Genetic Diversity of Basil (Ocimum spp.) Based on RAPD Markers

in Journal of the American Society for Horticultural Science
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  • 1 Embrapa Recursos Genéticos e Biotecnologia, Caixa Postal 02372, Brasilia, DF, 70770-990, Brazil
  • | 2 Department of Horticulture and Landscape Architecture, Purdue University, West Lafayette, IN 47907-1165
  • | 3 New Use and Natural Plant Products Program, Cook College, Rutgers University, 59 Dudley Road, New Brunswick, NJ 08901-8520

Molecular markers were used to assess genetic diversity in basil (Ocimum L. spp., Lamiaceae). Using randomly amplified polymorphic DNA (RAPD) analysis, 11 primers generated 98 polymorphic bands, ranging from 300 to 2,000 base pairs, that discriminated among 37 accessions across nine Ocimum spp. Means of genetic similarities within Ocimum spp. showed that the domesticated species, O. minimum L. (0.887), O. basilicum L. (0.769), and O. ×citriodorum Vis. (0.711) had highest similarity indices within species, while the nondomesticated, O. americanum L. (0.580), O. gratissimum L. (0.408), and O. kilimandscharicum Guerke (0.559) showed the lowest similarity. RAPD results indicated that O. minimum should not be considered a distinct species but rather a variety of O. basilicum. Consistent clusters among all but one of the O. ×citriodorum spp., all containing citral as the major constituent, were identified using bootstrap analysis. RAPD analysis was useful in discriminating among Ocimum spp., although within species resolution will require a higher number of polymorphic bands.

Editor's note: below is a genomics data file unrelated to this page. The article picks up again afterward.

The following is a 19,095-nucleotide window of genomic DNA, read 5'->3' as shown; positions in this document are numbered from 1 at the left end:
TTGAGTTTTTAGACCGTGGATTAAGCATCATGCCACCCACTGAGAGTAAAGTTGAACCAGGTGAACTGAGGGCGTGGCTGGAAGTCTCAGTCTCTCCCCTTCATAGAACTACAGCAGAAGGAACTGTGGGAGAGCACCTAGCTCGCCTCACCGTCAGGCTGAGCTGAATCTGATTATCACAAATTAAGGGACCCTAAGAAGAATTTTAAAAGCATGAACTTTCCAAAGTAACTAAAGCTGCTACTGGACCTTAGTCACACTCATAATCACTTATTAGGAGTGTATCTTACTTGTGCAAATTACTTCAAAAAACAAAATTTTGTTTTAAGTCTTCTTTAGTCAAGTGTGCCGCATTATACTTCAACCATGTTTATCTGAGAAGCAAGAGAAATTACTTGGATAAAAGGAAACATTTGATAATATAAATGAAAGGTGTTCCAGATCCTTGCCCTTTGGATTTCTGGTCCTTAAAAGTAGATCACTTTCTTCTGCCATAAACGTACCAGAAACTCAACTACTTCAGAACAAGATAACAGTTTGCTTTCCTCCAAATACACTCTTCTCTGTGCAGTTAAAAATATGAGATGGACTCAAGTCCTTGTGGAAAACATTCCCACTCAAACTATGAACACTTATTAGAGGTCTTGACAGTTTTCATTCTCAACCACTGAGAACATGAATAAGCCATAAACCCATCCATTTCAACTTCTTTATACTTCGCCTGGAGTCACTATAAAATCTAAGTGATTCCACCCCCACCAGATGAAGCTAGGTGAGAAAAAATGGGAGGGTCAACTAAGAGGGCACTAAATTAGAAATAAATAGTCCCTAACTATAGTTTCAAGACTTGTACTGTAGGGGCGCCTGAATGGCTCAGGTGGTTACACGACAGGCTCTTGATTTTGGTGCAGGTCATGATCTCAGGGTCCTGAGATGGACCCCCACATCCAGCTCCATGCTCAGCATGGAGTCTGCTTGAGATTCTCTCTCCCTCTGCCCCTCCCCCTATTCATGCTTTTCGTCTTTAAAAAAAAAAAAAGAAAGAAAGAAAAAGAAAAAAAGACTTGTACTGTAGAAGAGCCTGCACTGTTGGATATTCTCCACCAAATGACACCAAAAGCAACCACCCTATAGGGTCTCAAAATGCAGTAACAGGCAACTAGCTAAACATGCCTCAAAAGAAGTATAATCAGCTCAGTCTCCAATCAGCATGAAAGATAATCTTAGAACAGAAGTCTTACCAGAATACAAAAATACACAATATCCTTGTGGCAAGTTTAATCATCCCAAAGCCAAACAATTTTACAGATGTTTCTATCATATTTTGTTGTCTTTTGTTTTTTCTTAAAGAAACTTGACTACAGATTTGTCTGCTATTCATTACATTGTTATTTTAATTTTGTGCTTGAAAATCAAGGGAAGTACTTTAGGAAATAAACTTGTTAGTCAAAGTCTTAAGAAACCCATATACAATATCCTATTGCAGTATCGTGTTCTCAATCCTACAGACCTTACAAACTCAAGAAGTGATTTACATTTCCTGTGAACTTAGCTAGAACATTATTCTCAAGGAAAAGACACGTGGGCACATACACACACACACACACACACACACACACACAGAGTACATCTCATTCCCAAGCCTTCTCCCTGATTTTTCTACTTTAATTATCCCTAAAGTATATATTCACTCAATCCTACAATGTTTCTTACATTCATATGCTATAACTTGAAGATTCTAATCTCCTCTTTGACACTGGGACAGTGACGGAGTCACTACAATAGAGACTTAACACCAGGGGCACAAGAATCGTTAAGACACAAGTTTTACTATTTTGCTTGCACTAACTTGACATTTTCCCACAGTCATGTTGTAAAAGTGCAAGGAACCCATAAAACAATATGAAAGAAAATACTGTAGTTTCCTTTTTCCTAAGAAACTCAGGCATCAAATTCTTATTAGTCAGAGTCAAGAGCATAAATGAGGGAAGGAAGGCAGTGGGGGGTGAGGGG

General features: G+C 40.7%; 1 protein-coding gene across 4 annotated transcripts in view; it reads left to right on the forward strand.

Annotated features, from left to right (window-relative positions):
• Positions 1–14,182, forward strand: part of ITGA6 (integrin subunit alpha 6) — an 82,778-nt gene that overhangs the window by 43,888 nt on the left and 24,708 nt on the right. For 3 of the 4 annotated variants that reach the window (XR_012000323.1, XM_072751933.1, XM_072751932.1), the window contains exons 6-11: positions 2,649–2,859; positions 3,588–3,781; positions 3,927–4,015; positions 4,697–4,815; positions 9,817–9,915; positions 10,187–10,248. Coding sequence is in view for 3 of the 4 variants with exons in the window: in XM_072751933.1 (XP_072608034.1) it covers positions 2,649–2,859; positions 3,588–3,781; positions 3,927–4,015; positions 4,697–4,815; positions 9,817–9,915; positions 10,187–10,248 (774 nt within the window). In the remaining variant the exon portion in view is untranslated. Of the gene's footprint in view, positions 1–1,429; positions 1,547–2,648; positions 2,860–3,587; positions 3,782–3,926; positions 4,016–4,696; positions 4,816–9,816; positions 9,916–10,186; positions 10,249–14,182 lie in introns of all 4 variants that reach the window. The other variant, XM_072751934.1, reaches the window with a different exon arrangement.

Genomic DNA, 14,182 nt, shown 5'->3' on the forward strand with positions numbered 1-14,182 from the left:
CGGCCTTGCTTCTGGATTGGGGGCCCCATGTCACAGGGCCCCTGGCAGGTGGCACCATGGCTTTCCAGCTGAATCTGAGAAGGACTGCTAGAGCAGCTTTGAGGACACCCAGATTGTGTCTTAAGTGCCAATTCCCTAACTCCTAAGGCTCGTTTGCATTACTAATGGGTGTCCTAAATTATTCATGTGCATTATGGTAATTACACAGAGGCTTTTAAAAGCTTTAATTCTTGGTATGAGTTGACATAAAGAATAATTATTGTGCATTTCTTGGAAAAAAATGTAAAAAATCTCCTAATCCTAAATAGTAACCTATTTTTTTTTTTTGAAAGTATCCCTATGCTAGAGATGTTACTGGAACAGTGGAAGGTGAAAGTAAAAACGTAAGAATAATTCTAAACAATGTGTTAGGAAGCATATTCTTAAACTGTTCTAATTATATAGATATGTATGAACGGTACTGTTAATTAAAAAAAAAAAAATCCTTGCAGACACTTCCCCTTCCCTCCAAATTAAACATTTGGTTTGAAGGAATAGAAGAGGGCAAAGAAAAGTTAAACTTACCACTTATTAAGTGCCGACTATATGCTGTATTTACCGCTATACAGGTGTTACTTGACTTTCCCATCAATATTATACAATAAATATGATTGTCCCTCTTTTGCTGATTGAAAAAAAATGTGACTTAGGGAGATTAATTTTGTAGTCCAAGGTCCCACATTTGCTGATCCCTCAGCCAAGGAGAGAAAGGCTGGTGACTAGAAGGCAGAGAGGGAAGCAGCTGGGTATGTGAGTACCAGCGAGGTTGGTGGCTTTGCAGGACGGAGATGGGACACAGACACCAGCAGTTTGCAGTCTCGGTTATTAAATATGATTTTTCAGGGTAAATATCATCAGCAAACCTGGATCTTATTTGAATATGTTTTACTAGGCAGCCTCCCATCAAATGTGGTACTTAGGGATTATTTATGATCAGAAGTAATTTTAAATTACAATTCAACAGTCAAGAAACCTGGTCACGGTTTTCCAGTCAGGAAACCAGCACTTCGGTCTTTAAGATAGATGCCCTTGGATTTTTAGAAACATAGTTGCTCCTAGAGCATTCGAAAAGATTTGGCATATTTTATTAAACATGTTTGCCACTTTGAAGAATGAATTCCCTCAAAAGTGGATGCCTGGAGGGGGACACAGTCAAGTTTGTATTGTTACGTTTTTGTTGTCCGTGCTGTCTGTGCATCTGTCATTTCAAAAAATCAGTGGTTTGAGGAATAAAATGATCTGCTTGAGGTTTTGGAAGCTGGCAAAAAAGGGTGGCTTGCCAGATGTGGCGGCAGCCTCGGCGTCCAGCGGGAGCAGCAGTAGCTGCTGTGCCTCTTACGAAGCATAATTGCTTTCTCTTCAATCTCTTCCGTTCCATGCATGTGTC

Contributor Notes

Corresponding author; e-mail jesimon@aesop.rutgers.edu.
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